At the end of the day, my perky diabetic customer drank an iced tea. I strained the leftover margarita into individual shots and offered them to the kitchen staff.

At least they were cheerful the rest of the evening.

Technorati Tags: , ,

Take a bottle, shake it up
Break the bubble, break it up

Pour some sugar on me
Ooh, in the name of love!
Pour some sugar on me
C'mon, fire me up!

- Def Leppard, "Pour Some Sugar On Me"

Wednesday, August 23, 2006

A Toast To Hoy Wong, New York's Oldest Bartender

This article really made me smile this afternoon:

New York's oldest bartender still mixing martinis at 90

Retirement is the last thing on Hoy Wong's mind. The New York bartender, who turned 90, plans to carry on mixing martinis just as he has done for the past six decades.

It was while working in Freeman Chum, considered one of the city's first chichi Chinese restaurants, that he served most of his celebrity clients.

Marilyn Monroe, he remembers, would come to the restaurant for a liquid lunch. "She would have a Beefeater Martini. She was very nice."

Judy Garland, he recalls, was also fond of a tipple: "She was lovely. She liked to drink. She liked it a lot."

Joe Di Maggio would come every Saturday night and sit in a corner. "He would drink Johnny Red and soda, sit for four, five hours. He didn't want to be bothered."

John Lennon and Henry Kissinger would both come to the Algonquin Hotel, his employer for the past 27 years, and shared a taste for Scotch, he adds.

What I wouldn't give to have John Lennon, Joe DiMaggio and Judy Garland (Queen of the Boozy, I'll bet she was a hoot) perched on barstools before me. Henry Kissinger, not so much... but can you imagine eavesdropping on a conversation between him and Lennon?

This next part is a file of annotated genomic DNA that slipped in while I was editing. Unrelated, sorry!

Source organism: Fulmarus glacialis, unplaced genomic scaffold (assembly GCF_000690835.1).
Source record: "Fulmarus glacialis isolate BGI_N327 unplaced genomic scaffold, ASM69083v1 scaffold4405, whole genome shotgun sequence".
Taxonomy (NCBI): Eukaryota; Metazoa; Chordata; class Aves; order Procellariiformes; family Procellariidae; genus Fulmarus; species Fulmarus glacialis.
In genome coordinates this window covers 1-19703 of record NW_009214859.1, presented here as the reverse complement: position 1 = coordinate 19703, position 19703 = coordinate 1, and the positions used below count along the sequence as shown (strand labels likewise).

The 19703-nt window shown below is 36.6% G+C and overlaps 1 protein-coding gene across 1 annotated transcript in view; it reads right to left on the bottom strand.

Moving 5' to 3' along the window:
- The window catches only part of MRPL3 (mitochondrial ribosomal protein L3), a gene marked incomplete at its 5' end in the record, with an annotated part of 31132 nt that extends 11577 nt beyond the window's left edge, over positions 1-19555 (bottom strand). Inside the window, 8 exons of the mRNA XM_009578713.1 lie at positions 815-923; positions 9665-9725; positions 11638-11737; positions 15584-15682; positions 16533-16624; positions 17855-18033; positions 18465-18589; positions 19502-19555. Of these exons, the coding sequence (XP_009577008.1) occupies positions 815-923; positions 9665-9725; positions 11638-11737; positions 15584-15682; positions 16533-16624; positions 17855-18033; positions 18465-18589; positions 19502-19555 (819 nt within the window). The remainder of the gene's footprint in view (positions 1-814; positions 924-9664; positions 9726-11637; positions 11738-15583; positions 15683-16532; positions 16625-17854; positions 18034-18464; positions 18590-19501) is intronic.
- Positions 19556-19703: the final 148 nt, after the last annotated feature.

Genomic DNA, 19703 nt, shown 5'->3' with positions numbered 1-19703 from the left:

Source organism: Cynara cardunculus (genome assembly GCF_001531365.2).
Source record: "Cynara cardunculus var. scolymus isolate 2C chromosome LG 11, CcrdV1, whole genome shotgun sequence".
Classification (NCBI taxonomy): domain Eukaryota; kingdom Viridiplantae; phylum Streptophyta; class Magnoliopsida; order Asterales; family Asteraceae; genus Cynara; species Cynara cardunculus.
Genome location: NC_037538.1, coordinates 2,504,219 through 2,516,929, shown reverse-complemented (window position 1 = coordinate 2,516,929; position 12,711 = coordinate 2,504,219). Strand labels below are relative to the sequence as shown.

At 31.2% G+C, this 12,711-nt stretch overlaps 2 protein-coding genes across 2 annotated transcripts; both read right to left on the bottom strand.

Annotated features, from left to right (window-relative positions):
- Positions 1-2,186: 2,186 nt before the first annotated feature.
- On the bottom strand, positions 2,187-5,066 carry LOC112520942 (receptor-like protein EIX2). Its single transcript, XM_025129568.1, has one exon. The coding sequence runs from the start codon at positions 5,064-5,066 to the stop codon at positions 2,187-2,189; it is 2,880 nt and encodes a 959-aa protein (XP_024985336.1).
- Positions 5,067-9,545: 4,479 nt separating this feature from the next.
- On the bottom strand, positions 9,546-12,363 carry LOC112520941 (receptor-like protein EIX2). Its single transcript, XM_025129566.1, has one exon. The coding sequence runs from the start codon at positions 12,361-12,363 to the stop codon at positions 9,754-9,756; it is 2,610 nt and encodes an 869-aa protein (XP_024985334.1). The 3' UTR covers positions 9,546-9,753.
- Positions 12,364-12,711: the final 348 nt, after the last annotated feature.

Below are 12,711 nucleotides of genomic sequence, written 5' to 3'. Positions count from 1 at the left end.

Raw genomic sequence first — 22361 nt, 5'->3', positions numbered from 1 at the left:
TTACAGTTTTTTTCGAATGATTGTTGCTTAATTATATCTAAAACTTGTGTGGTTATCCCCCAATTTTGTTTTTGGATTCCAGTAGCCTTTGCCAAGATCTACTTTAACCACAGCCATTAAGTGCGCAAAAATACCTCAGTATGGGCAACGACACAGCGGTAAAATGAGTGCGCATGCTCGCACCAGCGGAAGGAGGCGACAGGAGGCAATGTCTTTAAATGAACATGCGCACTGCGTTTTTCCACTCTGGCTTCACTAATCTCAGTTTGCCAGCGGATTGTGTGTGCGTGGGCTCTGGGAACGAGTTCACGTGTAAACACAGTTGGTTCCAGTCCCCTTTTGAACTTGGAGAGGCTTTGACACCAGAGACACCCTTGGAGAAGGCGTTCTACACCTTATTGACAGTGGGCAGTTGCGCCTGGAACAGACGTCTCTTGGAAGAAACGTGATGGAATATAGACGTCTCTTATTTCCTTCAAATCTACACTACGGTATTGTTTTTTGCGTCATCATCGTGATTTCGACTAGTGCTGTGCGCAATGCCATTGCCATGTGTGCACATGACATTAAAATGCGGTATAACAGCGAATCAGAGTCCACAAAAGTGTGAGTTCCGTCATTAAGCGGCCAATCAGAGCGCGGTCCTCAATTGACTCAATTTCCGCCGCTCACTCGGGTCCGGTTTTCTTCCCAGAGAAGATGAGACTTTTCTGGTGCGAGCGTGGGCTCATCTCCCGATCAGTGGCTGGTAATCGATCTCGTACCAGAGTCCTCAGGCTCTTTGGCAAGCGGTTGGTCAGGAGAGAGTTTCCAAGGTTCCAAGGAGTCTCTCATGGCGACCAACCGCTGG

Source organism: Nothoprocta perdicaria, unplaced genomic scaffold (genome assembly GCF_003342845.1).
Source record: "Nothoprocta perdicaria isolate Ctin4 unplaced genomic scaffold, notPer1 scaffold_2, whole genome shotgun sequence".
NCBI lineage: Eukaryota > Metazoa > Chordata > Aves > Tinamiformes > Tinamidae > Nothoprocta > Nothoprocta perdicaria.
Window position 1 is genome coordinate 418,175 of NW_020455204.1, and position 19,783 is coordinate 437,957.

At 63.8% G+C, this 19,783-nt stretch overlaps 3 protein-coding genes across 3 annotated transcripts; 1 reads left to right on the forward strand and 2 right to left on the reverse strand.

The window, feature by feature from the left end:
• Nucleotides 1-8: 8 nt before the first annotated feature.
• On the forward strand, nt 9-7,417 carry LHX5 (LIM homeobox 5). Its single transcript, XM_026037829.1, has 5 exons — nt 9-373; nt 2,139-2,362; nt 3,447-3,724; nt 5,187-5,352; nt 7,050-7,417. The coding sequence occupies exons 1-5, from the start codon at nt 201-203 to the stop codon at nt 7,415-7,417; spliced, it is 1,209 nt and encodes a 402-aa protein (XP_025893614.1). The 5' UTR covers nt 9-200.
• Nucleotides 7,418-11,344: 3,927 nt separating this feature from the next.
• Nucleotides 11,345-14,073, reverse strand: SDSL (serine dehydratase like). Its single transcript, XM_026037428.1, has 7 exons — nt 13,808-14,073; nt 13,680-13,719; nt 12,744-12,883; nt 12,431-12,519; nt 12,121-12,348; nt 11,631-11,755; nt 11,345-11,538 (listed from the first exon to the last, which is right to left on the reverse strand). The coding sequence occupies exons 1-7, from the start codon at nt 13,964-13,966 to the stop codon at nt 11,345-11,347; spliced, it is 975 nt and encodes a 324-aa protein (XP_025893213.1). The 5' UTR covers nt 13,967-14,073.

Six decades of mixing martinis and Manhattans in... well, Manhattan! What a life, and what stories he could tell. I wonder if I could beat his longevity record behind the bar... probably not, since I made a personal vow to myself years ago that I'd quit this job when my looks start to fade. Heh...

Cheers, Hoy Wong!! And thanks for helping me to remember the word "tipple," which I think deserves a comeback.

Technorati Tags: , ,

Wednesday, August 16, 2006

The Rules of London

Image hosting by Photobucket

A coworker of mine just returned from his European post-college backpacking vacation. I couldn't wait to see him again, since I'm a huge fan of European travel and since I'm too broke to experience it again anytime soon, I live vicariously.

"The club scene in London is impossible," he told me, although I already knew. I've never known anyone "inside" enough to explain the rules to me in-depth, but I've been lucky enough to blend in and tag along and have a jolly good time. My impression, based on limited experience, is that pubs close to the public early, and then "members only" clubs pop up for the after-11 late-nighters. Thing is, you have to come to the club with a London native, or be incredibly attractive, to be admitted. I'd say my coworker is more than reasonably attractive, and it still took his crowd four attempts before finally earning entrance into the London nightclub underworld.

"I made myself look incredibly pathetic, which wasn't difficult," he told me, recounting their final, succesful try. "I essentially begged, and the weary doorman just passed us on through. We set our money down and received drinks, and at that moment, the lights went up and the club closed."